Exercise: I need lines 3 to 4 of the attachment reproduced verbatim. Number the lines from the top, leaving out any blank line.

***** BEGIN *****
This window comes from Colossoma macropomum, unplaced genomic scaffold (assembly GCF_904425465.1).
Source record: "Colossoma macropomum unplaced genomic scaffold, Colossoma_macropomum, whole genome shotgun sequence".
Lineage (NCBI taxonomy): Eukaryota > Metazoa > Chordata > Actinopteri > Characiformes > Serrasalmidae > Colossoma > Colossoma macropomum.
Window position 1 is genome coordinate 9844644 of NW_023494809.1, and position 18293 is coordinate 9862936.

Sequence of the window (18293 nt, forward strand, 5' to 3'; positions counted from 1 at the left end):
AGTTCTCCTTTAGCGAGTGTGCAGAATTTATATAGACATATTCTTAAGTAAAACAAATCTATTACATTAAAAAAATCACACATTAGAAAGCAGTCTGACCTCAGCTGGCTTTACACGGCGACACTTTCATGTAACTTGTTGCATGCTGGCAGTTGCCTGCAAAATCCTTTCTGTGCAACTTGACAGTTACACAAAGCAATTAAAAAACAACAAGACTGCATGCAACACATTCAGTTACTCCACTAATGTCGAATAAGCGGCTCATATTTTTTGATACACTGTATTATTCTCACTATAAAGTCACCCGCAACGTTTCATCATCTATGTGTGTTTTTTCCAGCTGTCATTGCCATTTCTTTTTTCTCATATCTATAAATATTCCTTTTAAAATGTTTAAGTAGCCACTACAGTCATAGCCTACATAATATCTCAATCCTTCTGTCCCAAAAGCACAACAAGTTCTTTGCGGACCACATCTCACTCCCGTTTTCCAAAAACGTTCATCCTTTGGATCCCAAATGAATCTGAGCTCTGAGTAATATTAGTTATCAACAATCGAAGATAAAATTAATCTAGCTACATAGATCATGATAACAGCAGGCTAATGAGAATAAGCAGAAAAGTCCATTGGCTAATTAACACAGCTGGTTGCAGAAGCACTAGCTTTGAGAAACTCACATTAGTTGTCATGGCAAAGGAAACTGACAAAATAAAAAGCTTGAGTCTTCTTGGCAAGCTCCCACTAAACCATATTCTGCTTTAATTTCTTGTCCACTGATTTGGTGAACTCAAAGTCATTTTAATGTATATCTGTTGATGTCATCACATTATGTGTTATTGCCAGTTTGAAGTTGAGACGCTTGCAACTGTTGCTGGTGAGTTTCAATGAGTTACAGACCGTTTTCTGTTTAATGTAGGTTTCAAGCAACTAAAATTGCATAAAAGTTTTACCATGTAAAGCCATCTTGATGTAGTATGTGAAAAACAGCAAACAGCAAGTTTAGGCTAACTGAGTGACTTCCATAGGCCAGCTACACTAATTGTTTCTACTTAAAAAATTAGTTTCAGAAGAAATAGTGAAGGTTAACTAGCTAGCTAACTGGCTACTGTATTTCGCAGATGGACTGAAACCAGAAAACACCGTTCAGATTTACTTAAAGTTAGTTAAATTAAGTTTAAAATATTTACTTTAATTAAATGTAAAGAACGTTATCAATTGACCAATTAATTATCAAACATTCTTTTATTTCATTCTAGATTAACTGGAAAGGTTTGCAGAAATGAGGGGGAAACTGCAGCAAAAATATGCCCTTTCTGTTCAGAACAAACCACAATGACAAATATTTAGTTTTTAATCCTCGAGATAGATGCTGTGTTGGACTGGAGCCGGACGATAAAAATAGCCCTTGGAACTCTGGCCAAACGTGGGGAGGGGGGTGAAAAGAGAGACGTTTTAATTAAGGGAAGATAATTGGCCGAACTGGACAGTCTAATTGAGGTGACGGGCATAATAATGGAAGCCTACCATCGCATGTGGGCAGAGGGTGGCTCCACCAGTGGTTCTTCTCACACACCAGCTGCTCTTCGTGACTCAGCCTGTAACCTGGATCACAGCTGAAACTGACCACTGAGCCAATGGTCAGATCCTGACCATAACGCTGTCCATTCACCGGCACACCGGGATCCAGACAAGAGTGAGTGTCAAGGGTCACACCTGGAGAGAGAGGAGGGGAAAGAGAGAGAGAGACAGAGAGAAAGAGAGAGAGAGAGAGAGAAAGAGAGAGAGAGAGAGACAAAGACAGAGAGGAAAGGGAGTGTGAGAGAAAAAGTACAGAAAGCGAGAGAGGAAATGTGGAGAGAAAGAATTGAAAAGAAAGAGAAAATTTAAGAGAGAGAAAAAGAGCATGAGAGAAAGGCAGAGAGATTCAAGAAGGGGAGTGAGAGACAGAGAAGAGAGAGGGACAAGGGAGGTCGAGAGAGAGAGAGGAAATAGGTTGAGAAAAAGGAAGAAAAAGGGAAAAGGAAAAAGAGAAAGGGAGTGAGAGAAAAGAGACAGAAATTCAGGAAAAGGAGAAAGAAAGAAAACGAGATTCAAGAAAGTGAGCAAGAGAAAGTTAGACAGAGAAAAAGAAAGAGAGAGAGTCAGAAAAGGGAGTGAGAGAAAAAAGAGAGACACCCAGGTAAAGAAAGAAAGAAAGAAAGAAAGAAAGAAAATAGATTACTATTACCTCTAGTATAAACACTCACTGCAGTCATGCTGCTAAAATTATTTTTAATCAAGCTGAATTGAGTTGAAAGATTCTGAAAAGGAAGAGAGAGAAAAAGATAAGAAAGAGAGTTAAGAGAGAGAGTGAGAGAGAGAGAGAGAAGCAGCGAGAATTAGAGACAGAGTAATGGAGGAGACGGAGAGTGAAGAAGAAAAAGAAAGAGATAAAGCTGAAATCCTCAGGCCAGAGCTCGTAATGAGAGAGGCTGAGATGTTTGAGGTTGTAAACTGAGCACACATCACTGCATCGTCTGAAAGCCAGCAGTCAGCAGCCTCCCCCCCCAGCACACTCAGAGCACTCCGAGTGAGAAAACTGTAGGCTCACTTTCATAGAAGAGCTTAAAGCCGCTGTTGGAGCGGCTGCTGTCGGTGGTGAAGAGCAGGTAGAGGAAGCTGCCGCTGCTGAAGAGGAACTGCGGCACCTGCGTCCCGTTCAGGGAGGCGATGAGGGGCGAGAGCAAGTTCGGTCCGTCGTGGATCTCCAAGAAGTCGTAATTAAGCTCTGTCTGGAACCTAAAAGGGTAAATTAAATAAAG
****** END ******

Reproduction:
Lineage (NCBI taxonomy): Eukaryota > Metazoa > Chordata > Actinopteri > Characiformes > Serrasalmidae > Colossoma > Colossoma macropomum.
Window position 1 is genome coordinate 9844644 of NW_023494809.1, and position 18293 is coordinate 9862936.